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Judge: Suffolk police violated suspect's rights

Christopher Loeb is accused of stealing a gun

Christopher Loeb is accused of stealing a gun belt from the Suffolk police department's highest uniformed officer. Credit: Suffolk County Sheriff Department

A judge ruled Tuesday that Suffolk police violated the rights of the Smithtown heroin addict accused of stealing a gun belt and duffel bag from James Burke, the department's highest uniformed officer.

The ruling by state Supreme Court Justice Martin Efman means a special prosecutor will not be able to use incriminating statements that police say Christopher Loeb, 27, made while in their custody if there is a trial.

Efman noted Loeb's claim that Burke and detectives beat him before they say he confessed to breaking into cars in the St. James area to steal items to support his heroin habit. However, Efman did not rely on the assertion when making his ruling.

Instead, Efman said Suffolk police obtained the confessions illegally by failing to remind Loeb during his lengthy interrogation that he had the rights to an attorney and to remain silent, and by failing to bring him to court for arraignment within 24 hours of his Dec. 14, 2012, arrest.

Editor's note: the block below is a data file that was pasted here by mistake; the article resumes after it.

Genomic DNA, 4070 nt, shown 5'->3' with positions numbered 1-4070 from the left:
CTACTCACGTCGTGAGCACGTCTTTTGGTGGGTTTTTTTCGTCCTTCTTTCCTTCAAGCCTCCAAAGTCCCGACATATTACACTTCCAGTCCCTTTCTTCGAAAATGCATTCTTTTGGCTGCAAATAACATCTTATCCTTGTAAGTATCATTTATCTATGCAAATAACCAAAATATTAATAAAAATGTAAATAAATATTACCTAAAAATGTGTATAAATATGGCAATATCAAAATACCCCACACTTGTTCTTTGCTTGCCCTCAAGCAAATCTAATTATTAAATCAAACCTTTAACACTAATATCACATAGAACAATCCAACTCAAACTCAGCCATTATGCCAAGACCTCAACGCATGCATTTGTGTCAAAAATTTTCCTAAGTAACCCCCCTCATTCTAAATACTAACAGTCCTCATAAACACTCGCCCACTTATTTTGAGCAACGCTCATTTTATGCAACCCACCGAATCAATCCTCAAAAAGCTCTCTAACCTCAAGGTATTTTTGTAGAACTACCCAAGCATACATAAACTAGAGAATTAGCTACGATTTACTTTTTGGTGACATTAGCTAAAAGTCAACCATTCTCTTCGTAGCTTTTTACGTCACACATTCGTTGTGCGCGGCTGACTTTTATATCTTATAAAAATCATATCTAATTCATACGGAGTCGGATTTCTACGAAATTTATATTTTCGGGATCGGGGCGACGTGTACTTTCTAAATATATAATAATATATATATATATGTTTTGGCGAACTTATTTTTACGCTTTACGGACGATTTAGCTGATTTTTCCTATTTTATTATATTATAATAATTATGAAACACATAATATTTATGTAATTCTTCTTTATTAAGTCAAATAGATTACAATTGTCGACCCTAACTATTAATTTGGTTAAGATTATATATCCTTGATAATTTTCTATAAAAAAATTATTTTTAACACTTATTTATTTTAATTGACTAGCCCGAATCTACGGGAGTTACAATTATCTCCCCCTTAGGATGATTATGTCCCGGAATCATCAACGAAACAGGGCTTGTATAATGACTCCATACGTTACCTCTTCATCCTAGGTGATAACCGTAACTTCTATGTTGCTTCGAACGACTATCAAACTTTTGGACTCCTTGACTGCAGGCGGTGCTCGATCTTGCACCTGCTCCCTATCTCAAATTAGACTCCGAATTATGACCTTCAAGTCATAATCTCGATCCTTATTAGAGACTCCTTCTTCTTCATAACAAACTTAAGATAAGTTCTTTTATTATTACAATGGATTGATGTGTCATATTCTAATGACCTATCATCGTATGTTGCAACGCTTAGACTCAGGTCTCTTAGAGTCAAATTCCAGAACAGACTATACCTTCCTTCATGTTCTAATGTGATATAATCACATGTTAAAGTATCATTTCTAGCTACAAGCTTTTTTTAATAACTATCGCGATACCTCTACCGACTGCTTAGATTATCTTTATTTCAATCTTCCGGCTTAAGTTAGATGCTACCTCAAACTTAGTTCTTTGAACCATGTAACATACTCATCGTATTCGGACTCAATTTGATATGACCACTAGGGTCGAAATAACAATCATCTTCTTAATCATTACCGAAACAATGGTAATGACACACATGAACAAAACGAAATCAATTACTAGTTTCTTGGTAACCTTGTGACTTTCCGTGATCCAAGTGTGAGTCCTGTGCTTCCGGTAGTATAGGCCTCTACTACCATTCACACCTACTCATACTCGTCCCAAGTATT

Thus, Efman said, "The statements were involuntary."

Loeb is charged with grand larceny, possession of stolen property and drug crimes. Burke's attorney has denied any beating took place.

Efman said that by finding Loeb's statements were inadmissible because he wasn't advised of his rights and not brought to court as soon as possible, there was no need to consider other issues.

"Not all of them were relevant to the legal issues before the court," he wrote.

Efman also ruled that the seizure of evidence from Loeb's house was lawful, even though it was done without a warrant.

Efman noted that because Loeb was on probation, he had essentially agreed to periodic searches of his home by law enforcement officers.

During a lengthy pretrial hearing, officers testified that Burke showed up at Loeb's house during the search and took his duffel bag. Loeb testified during the hearing that the bag contained "nasty pornography."

Efman acknowledged the claim, but said officers' testimony that they had not seen any pornography in the bag was "credible." He said Loeb's defense seemed to suggest "that the alleged abusive behavior by police was prompted by a desire to cover up evidence of the pornography."

Efman didn't address the issue any further.

In the Riverhead courtroom Tuesday, Efman reminded Loeb that he admitted to several crimes during the hearing and told him he "has some important decisions to make" before he returns to court Jan. 17.

Special prosecutor Peter Crusco, appointed because of Burke's close ties to Suffolk District Attorney Thomas Spota, said, "We respect the decision of the court."

Defense attorney Daniel Barker said he would discuss how to proceed with his client in the next few weeks.

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